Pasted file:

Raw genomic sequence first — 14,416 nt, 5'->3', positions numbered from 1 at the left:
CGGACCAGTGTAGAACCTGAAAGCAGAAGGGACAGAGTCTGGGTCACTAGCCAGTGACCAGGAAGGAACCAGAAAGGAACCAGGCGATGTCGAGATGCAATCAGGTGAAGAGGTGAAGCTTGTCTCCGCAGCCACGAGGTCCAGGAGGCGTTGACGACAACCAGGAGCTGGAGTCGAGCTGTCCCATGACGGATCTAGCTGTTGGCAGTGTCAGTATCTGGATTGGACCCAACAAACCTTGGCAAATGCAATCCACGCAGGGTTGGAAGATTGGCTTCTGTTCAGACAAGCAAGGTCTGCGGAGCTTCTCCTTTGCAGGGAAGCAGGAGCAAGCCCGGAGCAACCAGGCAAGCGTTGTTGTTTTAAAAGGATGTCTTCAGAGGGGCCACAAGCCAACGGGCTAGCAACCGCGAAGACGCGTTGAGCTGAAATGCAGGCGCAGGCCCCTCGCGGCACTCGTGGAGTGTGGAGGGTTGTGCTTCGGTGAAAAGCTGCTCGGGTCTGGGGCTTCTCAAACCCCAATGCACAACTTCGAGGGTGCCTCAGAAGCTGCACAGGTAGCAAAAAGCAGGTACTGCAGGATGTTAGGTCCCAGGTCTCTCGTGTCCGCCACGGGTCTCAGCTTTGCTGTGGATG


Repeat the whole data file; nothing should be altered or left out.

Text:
Raw genomic sequence first — 14,416 nt, 5'->3', positions numbered from 1 at the left:
CGGACCAGTGTAGAACCTGAAAGCAGAAGGGACAGAGTCTGGGTCACTAGCCAGTGACCAGGAAGGAACCAGAAAGGAACCAGGCGATGTCGAGATGCAATCAGGTGAAGAGGTGAAGCTTGTCTCCGCAGCCACGAGGTCCAGGAGGCGTTGACGACAACCAGGAGCTGGAGTCGAGCTGTCCCATGACGGATCTAGCTGTTGGCAGTGTCAGTATCTGGATTGGACCCAACAAACCTTGGCAAATGCAATCCACGCAGGGTTGGAAGATTGGCTTCTGTTCAGACAAGCAAGGTCTGCGGAGCTTCTCCTTTGCAGGGAAGCAGGAGCAAGCCCGGAGCAACCAGGCAAGCGTTGTTGTTTTAAAAGGATGTCTTCAGAGGGGCCACAAGCCAACGGGCTAGCAACCGCGAAGACGCGTTGAGCTGAAATGCAGGCGCAGGCCCCTCGCGGCACTCGTGGAGTGTGGAGGGTTGTGCTTCGGTGAAAAGCTGCTCGGGTCTGGGGCTTCTCAAACCCCAATGCACAACTTCGAGGGTGCCTCAGAAGCTGCACAGGTAGCAAAAAGCAGGTACTGCAGGATGTTAGGTCCCAGGTCTCTCGTGTCCGCCACGGGTCTCAGCTTTGCTGTGGATG